Backstage with Arts & Letters Live

Many people have asked me, “How do you plan Arts & Letters Live?” Here’s a glimpse into the process of how we “produced” this year’s series.

In July DMA colleagues Helen Seslowsky, Katie Hutton, and I spent five days in a very hot and humid New York meeting with nearly forty publicists from all the major publishing houses to learn the scoop about new book releases on the horizon for 2011. When we got back to Dallas, we met for about twelve hours to prioritize our wish list of authors and brainstorm about books whose themes resonate with the Museum’s upcoming exhibitions and collections installations. For example, Mexico’s renowned novelist Carlos Fuentes is coming to speak while the exhibition Tierra y Gente: Modern Mexican Works on Paper is on view. In March two biographers will share new insights into the lives of artists Lee Krasner and Amedeo Modigliani, both of whom have works in the Museum’s collections.

Throughout the year, we also travel to hear authors speak at several prominent book fairs—the Texas Book Festival in Austin, the National Book Festival in D.C., and the New Yorker Festival in Manhattan—to discover which authors speak as beautifully from the stage as they do on the page. I heard Annie Proulx, Simon Schama, Pico Iyer, Gary Shteyngart, and others at a variety of these festivals while planning the 2011 season and knew I wanted to pursue them.

From my front row seat at Steve Carell's interview with Tad Friend at the New Yorker Festival. At the 2010 festival, I also heard authors Tobias Wolff and Mary Karr, E. L. Doctorow, Atul Gawande, Yo-Yo Ma in conversation with Alex Ross, and Simon Schama and Annie Proulx -- both of whom we're bringing to Dallas as part of the 2011 season!

And because we want a season of events that will appeal to many people, we book (pun intended) a balance of fiction, nonfiction, memoir, poetry, and programs that combine art forms in creative and unexpected ways. In February we’ll feature Eric Siblin, author of The Cello Suites, who will share the story behind Bach’s missing manuscript, its rediscovery, and his own infatuation with this music. To give this evening added flair, we’re partnering with the Dallas Bach Society, and their cellist Gyongy Erody will perform musical excerpts to bring this story to life.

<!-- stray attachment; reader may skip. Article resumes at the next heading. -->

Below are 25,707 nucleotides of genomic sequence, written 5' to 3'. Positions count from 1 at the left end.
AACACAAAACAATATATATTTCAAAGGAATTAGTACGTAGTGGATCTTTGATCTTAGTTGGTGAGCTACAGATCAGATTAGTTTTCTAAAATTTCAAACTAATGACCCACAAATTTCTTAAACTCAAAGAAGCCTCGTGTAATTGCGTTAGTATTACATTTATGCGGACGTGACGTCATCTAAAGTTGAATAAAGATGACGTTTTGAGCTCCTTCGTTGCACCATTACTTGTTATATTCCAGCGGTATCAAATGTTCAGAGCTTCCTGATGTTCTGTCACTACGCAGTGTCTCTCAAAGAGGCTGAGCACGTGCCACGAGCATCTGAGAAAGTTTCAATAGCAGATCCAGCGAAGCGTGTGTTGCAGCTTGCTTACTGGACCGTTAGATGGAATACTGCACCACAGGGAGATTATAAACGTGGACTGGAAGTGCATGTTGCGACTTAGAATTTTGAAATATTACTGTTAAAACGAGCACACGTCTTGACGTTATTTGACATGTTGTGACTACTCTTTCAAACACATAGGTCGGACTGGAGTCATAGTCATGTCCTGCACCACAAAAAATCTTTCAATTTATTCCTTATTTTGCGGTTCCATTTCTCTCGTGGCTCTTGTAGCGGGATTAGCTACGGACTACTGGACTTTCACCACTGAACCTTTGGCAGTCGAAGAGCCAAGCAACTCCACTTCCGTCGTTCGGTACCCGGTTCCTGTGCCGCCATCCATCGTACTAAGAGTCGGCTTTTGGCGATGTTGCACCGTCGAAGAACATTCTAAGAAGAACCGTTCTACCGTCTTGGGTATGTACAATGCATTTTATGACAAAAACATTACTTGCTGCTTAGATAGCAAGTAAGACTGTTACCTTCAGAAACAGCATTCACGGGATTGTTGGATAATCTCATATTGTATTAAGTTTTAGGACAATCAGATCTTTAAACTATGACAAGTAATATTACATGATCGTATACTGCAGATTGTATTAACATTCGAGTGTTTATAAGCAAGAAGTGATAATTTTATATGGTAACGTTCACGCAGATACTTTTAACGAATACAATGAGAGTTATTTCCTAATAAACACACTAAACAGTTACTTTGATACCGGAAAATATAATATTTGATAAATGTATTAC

Our next step is to send out proposals to the publishers and anxiously await their responses. The process is like putting together a complex jigsaw puzzle—discerning which authors and performers are available and when. There’s been many a time when a requested author wants to come to Dallas, but he’s scheduled to be on the West Coast at the same time we want him to be here in Texas.

Katie Hutton (Interim Head, Arts & Letters Live) at The Library Hotel's rooftop bar after a long, but fruitful day of meetings with publicists in New York. The team enjoyed "Red Badge of Courage" cocktails!

Throughout the summer and early fall, we also spend at least one day every week vetting short stories for our Texas Bound series, where Texas actors read short fiction by Texas writers. Lone Star State–connected authors from all over the country submitted nearly two hundred stories for consideration. Our team reads them and brings the strongest contenders to read-aloud sessions with our director Raphael Parry, who many people know as the Executive and Artistic Director of Shakespeare Dallas. We debate the merits and potential shortcomings of each story. Does it hook the audience’s attention and follow a cohesive narrative arc, or does it lag in the middle? What actor do we imagine bringing the story to life? Constructing a program of three or four stories is like creating a chef’s tasting menu—a short, funny appetizer followed by a hearty, more serious entrée, and finally, a dessert.

Arts & Letters Live will celebrate its 20th anniversary season in 2011! I’ve been with the series nine of those years. It’s heartwarming to hear vivid recollections from many of you—what an author said to change your perspective or transport you out of the everyday. Or the “aha” moment you had in the middle of a performance combining art, music, and poetry. I hope you’ll share your favorite Arts & Letters Live moments by commenting on this post. Check out our exciting 2011 season lineup here!

Carolyn Bess is the Director of Programming at the Dallas Museum of Art.


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